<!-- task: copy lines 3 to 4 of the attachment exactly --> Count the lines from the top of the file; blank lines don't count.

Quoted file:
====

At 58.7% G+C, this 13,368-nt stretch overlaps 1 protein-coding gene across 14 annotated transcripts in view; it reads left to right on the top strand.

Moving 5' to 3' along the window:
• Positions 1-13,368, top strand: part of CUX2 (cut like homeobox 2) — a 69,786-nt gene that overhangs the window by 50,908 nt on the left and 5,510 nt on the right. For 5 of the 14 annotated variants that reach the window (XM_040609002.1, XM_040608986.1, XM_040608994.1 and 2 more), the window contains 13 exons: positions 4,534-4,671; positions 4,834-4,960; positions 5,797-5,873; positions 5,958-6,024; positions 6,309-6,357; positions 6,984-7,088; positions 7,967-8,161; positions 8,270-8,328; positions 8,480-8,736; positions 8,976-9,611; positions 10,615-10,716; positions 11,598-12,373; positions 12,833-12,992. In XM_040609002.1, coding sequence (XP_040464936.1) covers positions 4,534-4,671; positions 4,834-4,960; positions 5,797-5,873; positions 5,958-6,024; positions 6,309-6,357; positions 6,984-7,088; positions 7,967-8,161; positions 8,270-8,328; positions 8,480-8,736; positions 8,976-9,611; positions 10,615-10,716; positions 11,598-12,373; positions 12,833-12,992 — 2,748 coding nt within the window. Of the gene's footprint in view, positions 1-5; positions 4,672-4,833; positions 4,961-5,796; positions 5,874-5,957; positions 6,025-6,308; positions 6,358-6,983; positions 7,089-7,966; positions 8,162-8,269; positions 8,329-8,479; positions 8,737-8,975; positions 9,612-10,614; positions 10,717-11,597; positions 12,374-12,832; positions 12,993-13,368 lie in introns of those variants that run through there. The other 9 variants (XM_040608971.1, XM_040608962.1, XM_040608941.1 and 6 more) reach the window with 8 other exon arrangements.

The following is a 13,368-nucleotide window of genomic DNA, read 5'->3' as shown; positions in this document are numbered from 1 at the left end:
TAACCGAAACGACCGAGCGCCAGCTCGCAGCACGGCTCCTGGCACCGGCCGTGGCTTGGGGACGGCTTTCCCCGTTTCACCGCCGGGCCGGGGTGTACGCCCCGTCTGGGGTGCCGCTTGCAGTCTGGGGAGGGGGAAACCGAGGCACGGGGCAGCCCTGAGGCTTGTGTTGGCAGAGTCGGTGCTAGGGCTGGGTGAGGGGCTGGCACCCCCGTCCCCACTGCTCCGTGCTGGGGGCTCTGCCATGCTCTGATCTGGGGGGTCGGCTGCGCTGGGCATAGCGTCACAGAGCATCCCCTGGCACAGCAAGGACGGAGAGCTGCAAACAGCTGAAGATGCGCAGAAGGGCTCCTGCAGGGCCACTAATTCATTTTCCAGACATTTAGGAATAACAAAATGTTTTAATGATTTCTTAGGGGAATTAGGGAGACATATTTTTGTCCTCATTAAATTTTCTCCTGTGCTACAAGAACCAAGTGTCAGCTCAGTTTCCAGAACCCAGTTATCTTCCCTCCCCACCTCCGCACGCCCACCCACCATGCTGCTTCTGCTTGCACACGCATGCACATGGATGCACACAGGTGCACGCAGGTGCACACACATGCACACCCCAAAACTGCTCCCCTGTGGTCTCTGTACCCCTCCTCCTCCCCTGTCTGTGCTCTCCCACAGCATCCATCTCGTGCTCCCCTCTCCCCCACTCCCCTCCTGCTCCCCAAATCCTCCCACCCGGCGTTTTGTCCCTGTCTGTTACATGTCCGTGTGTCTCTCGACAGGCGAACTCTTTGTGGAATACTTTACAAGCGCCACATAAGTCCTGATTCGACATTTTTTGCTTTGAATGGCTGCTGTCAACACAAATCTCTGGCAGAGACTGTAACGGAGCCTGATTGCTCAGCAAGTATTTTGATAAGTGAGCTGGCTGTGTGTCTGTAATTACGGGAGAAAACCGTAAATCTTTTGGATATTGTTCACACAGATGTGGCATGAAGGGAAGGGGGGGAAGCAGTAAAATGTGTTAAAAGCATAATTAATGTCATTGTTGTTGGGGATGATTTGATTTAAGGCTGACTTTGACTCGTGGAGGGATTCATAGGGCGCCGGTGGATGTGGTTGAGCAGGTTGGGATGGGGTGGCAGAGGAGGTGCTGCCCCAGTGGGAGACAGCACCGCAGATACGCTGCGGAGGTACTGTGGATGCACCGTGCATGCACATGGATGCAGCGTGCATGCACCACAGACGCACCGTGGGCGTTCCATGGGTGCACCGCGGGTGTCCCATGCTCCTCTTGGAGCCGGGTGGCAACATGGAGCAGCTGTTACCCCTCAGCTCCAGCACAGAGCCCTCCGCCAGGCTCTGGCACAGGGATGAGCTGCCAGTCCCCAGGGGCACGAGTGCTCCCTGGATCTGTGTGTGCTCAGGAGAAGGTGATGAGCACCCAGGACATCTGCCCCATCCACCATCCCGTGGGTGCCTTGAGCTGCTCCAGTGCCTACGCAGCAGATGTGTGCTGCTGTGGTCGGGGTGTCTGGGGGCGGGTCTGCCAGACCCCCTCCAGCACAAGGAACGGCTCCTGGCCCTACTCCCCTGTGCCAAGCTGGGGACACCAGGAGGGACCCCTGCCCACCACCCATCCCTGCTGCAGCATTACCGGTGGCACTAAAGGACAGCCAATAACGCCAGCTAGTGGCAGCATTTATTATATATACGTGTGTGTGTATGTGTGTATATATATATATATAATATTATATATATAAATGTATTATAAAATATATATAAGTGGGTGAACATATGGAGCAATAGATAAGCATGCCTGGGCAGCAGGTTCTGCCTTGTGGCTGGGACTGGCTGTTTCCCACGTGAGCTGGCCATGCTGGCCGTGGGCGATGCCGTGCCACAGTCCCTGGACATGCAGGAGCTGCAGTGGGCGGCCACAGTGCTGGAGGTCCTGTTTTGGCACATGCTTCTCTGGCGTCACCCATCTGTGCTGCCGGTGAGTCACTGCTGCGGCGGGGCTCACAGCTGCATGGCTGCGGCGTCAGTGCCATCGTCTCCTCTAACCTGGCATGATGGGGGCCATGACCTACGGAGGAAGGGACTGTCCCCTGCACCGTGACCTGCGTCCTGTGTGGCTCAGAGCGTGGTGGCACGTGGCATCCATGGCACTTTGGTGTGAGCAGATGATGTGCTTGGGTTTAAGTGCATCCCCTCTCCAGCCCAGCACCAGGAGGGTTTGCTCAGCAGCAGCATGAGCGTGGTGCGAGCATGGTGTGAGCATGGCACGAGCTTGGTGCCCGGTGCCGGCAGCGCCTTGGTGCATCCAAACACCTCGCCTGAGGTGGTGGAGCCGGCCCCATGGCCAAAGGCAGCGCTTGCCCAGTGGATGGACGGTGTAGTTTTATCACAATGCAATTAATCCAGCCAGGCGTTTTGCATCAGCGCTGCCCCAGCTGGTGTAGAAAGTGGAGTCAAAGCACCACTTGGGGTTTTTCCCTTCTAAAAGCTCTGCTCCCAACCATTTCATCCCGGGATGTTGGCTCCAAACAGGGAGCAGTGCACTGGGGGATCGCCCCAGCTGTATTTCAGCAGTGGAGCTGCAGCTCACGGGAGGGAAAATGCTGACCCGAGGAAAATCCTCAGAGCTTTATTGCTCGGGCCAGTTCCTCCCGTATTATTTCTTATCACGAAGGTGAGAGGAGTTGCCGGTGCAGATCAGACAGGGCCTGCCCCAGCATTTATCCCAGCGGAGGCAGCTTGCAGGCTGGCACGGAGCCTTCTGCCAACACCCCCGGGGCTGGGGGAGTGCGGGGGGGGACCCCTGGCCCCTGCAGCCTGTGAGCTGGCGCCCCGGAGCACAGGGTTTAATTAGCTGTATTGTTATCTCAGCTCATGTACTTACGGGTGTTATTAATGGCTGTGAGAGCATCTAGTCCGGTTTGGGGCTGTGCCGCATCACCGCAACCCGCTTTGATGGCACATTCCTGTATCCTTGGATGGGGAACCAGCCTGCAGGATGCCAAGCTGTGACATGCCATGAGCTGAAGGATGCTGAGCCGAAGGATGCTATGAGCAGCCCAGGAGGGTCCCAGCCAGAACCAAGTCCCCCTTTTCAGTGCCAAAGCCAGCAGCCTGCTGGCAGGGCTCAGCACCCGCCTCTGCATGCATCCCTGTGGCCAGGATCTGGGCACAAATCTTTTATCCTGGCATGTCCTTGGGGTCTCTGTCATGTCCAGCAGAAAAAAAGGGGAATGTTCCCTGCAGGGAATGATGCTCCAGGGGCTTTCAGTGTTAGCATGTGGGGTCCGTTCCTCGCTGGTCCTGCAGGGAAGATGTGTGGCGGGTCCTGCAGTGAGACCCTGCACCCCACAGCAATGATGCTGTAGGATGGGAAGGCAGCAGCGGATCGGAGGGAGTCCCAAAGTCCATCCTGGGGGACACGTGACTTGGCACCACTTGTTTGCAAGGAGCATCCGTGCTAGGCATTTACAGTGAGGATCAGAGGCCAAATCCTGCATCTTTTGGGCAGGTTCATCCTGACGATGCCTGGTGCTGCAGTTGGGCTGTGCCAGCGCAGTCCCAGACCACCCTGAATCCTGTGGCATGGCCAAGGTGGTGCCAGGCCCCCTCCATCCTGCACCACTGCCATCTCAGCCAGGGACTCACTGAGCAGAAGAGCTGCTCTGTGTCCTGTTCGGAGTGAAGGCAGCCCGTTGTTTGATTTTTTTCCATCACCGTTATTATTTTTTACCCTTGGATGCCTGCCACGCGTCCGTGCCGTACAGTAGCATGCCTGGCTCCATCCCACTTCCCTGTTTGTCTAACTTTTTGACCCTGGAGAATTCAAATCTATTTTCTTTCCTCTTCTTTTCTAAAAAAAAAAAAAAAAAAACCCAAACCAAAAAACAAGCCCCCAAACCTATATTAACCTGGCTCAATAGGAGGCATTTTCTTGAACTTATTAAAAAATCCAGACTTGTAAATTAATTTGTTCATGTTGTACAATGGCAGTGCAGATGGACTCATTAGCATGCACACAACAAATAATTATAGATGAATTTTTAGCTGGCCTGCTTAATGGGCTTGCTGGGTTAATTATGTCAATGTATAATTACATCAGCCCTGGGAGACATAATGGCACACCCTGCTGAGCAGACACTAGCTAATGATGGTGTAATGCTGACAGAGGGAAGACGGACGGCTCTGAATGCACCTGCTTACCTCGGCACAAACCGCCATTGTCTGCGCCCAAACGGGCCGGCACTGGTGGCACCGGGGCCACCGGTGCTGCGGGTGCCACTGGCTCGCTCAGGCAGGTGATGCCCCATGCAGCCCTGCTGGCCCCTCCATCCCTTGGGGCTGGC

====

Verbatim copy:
• Positions 1-13,368, top strand: part of CUX2 (cut like homeobox 2) — a 69,786-nt gene that overhangs the window by 50,908 nt on the left and 5,510 nt on the right. For 5 of the 14 annotated variants that reach the window (XM_040609002.1, XM_040608986.1, XM_040608994.1 and 2 more), the window contains 13 exons: positions 4,534-4,671; positions 4,834-4,960; positions 5,797-5,873; positions 5,958-6,024; positions 6,309-6,357; positions 6,984-7,088; positions 7,967-8,161; positions 8,270-8,328; positions 8,480-8,736; positions 8,976-9,611; positions 10,615-10,716; positions 11,598-12,373; positions 12,833-12,992. In XM_040609002.1, coding sequence (XP_040464936.1) covers positions 4,534-4,671; positions 4,834-4,960; positions 5,797-5,873; positions 5,958-6,024; positions 6,309-6,357; positions 6,984-7,088; positions 7,967-8,161; positions 8,270-8,328; positions 8,480-8,736; positions 8,976-9,611; positions 10,615-10,716; positions 11,598-12,373; positions 12,833-12,992 — 2,748 coding nt within the window. Of the gene's footprint in view, positions 1-5; positions 4,672-4,833; positions 4,961-5,796; positions 5,874-5,957; positions 6,025-6,308; positions 6,358-6,983; positions 7,089-7,966; positions 8,162-8,269; positions 8,329-8,479; positions 8,737-8,975; positions 9,612-10,614; positions 10,717-11,597; positions 12,374-12,832; positions 12,993-13,368 lie in introns of those variants that run through there. The other 9 variants (XM_040608971.1, XM_040608962.1, XM_040608941.1 and 6 more) reach the window with 8 other exon arrangements.

The following is a 13,368-nucleotide window of genomic DNA, read 5'->3' as shown; positions in this document are numbered from 1 at the left end: